Best Cities

This Group Mentors African American Entrepreneurs in Seattle

This Group Mentors African American Entrepreneurs in Seattle
Image credit: Black Dot
3 min read

This story appears in the August 2016 issue of Entrepreneur. Subscribe »

Black Dot, a startup resource center nestled in Seattle's historically black Central District, aims to mentor and connect the city's African-American entrepreneurs. Three of the organization's cofounders talk us through their plans.

How did Black Dot get started?
K. Wyking Garrett: We grew out of Seattle's Africatown Community Development Initiative and Hack the Central District Startup Weekend. We asked, "How does the African-American community reinvent itself in the face of displacement with gentrification?" After the startup weekend, aspiring entrepreneurs really wanted to continue building their ventures, and they needed consistent community, access to resources, networking and a space.

Why was the Central District an important location to you?
Garrett: Twenty-third and Union has been an epicenter of the African-American neighborhood. My grandfather was a cofounder of one of the first black banks west of the Mississippi, and it was right there on that commercial strip. It's also ground zero for a lot of new development, which has been displacing historic African-American small businesses. We're on one of the last large full-block tracts of undeveloped land, so we're part of efforts to acquire, purchase and redevelop that block in a way that is inclusive of our community.

Mujale Chisebuka: We decided to operate Black Dot on a membership model because it makes everyone feel even more involved. When you come into a place and you're a member and you're paying a fee, it gives you that feeling of ownership.

And your members are far more than just tech startups.
Aramis Hamer: I'm really proud that we give artists opportunities. We'll help them get business cards, establish an appropriate artist statement. We hold events for writers -- we had one called Writers Unblocked and had quite a few self-published authors come and speak to members about how to publish their books.

You've been up since November. Any success stories so far?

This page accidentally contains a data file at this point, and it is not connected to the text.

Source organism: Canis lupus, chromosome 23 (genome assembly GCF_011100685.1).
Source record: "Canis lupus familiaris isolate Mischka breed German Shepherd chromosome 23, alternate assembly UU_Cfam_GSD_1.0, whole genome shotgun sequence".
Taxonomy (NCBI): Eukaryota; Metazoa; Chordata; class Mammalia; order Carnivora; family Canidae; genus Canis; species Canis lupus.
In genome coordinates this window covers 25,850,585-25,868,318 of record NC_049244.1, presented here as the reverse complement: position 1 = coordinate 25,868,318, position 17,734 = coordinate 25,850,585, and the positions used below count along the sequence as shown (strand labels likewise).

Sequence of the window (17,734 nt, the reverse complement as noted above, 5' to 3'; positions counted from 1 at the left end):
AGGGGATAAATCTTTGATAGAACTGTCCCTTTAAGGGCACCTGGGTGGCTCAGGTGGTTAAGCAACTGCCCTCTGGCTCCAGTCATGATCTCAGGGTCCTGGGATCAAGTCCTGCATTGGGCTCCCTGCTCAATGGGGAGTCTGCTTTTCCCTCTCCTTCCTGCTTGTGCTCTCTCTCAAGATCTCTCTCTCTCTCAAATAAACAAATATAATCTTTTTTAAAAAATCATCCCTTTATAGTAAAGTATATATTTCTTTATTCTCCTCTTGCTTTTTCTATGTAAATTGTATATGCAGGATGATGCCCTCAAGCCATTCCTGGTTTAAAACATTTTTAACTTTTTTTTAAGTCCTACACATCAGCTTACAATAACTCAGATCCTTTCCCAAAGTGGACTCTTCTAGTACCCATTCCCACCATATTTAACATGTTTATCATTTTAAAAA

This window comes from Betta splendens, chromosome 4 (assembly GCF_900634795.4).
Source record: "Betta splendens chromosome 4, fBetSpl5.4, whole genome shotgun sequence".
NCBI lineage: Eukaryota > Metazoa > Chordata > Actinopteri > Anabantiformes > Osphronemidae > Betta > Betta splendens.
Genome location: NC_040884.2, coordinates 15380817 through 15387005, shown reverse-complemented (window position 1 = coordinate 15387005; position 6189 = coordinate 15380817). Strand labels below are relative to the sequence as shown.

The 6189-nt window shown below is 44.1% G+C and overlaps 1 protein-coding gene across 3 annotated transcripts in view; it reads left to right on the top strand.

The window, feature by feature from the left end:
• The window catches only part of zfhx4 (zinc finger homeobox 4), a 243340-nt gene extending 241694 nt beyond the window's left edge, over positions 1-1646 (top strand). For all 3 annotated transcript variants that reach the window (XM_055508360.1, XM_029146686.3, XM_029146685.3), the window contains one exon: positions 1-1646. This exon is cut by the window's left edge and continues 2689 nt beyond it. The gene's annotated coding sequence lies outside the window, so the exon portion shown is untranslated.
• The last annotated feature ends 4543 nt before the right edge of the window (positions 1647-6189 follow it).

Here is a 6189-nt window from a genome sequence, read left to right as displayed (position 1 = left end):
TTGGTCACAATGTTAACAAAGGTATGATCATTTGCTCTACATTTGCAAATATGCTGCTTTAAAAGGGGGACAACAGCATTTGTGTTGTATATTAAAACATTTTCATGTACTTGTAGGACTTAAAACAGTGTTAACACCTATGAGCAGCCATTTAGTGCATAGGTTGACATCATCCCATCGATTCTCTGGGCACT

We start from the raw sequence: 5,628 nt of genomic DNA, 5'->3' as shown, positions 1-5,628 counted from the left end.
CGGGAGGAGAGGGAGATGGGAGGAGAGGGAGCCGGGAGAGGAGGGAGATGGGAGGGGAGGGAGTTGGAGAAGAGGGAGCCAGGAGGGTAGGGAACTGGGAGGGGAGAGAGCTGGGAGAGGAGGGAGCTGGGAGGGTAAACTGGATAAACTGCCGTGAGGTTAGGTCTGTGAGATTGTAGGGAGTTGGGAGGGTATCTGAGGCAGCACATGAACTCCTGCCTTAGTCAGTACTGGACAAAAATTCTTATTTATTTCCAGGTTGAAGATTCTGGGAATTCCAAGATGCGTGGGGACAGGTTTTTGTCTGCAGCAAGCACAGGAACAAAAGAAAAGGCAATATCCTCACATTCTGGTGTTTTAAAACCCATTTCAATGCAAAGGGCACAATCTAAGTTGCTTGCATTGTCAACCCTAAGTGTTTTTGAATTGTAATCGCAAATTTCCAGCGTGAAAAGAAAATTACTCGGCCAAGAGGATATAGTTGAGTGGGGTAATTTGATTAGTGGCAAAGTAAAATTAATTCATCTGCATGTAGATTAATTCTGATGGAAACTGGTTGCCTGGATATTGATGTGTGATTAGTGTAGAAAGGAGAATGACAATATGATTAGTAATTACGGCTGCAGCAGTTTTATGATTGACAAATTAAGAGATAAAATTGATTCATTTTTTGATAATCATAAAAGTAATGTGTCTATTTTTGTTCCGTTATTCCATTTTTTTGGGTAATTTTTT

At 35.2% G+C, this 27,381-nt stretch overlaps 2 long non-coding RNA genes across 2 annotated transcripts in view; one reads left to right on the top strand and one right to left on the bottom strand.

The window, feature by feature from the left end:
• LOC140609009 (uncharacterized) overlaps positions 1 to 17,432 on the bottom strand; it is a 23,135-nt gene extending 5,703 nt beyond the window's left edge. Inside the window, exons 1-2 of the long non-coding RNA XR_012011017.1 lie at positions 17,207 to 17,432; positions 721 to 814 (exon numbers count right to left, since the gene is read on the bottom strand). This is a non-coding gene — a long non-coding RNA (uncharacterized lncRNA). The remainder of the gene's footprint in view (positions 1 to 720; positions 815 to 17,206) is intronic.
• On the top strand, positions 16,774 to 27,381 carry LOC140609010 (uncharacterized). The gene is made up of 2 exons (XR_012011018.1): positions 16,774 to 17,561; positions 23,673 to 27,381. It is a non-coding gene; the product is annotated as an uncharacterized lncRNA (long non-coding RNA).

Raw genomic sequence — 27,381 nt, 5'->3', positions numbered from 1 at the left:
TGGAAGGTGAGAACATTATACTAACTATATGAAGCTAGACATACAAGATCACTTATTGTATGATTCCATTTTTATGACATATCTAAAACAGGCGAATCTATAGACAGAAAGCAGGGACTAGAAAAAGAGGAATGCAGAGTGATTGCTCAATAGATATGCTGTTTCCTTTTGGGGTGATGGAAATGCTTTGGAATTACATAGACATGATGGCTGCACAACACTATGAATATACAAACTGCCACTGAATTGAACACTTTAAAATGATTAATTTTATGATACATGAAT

Garrett: The Seattle Filmmakers of the African Diaspora collective formed through Black Dot -- it's a network of film professionals that have come together and are now working on a number of projects, hiring each other for different jobs. Another is a black urban farmers collective, which secured a plot of land in downtown Seattle to create an urban farm and food enterprise. So it's not even just individual entrepreneurs but the connection and creation of communities within the community.

Entrepreneur Magazine's 50 Best Cities for Entrepreneurs

More from Entrepreneur

David provides constructive insight to help businesses focus on their company growth, build brand awareness and know when and how to raise money.
Book Your Session

In as little as seven months, the Entrepreneur Authors program will turn your ideas and expertise into a professionally presented book.
Apply Now

Are paying too much for business insurance? Do you have critical gaps in your coverage? Trust Entrepreneur to help you find out.
Get Your Quote Now

Latest on Entrepreneur

My Queue

There are no Videos in your queue.

Click on the Add to next to any video to save to your queue.

There are no Articles in your queue.

Click on the Add to next to any article to save to your queue.

There are no Podcasts in your queue.

Click on the Add to next to any podcast episode to save to your queue.

You're not following any authors.

Click the Follow button on any author page to keep up with the latest content from your favorite authors.